Four note group
Four note group patterns are one of many ways used to formulate improvised solos in jazz. "Four-Note Grouping is an improvisation technique that uses major and minor triads along with specific passing notes as a means of generating lines. The concept of Four-Note Groupings allows the lines to be more 'out' and stretch the possibility of available notes over a chord due to the structural integrity of the triad-based line."
Jazz standards are typically two quarter beats per change (or four eighth notes). In order to play fluidly in double time it is necessary to develop practice strategies to fill out eighth note patterns. Patterns that are employed heavily in bebop and modal playing involve playing scale fragments in the key of the chord change, arpeggiating the current chord change, or playing a bebop pattern or "lick". When scales are played they typically line up odd (strong) beats with chord tones and even beats with non-chord tones. These patterns are very obvious in the early solo career of John Coltrane and in reharmonized tunes from the bebop era. The Miles Davis tune "Donna Lee" is composed almost entirely of four note groups over its chord changes.
Four note group patterns can also be doubled into 8 note patterns over the same time duration. Playing at quadruple time over the tempo requires many hours of solo practice and tune analysis. The solos of Charlie Parker contain many examples of four and eight note group patterns.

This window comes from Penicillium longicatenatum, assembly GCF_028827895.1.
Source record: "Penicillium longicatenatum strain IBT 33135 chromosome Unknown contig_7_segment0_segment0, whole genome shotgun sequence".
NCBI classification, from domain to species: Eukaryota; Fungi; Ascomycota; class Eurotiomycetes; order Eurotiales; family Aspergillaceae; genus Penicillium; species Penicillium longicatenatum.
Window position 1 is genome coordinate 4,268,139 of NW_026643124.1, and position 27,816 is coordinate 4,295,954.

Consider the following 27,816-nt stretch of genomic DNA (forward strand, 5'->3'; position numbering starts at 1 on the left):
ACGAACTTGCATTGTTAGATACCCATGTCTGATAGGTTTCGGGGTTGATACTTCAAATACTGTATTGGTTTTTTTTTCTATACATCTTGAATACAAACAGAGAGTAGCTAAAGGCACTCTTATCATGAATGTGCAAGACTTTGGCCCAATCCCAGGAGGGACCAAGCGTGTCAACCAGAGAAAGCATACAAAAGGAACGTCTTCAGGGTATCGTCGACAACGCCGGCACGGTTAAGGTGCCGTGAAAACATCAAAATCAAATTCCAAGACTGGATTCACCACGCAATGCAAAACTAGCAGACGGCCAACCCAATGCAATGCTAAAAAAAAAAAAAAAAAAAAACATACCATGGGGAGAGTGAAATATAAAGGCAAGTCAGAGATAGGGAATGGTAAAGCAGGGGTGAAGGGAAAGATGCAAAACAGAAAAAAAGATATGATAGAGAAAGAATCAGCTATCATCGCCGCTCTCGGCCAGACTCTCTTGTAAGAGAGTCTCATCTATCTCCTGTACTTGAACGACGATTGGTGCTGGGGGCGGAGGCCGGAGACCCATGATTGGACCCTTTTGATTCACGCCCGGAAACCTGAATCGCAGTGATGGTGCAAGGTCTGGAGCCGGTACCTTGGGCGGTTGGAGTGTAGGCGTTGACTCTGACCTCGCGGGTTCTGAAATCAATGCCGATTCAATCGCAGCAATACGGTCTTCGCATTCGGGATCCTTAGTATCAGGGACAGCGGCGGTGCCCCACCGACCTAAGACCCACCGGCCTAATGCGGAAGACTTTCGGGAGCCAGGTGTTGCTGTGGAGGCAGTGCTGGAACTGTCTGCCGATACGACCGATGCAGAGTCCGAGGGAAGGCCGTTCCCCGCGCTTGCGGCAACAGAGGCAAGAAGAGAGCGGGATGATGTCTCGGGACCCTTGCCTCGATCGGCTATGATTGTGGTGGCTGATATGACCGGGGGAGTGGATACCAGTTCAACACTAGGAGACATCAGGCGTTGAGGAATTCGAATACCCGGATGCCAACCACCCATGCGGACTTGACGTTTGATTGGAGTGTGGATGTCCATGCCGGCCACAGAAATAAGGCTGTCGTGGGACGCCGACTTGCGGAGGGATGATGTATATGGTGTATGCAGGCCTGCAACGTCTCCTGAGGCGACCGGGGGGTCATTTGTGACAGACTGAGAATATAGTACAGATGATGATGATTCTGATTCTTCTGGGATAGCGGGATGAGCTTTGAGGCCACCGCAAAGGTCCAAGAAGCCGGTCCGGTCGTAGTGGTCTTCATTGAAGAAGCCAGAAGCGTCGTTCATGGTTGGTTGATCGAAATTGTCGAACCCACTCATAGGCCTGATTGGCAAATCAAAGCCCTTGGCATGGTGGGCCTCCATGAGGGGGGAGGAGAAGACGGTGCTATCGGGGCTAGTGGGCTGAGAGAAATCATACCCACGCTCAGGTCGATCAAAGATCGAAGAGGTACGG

Four note group devices
- Scale fragment
- Arpeggio fragment of current chord, can be altered harmony
- Bebop pattern or lick
- Chord tone/non-chord tone pattern
- John Coltrane: "Blue Train"
- John Coltrane: "Giant Steps" solo
- Charlie Parker/Miles Davis "Donna Lee" head
- "Four Note Groupings Part 2", EdSaindon.com (351 KB PDF) - Ed Saindon
- "John Coltrane - Harmonic Substitutions", LucasPickford.com: "Extending the Coltrane Changes" by David Baker
- Javier Arau. "Augmented Scale Theory", Javier Arau.
- Michael Leibson. "Giant Steps, Central Park West and Modulatory Cycles", ThinkingMusic.ca.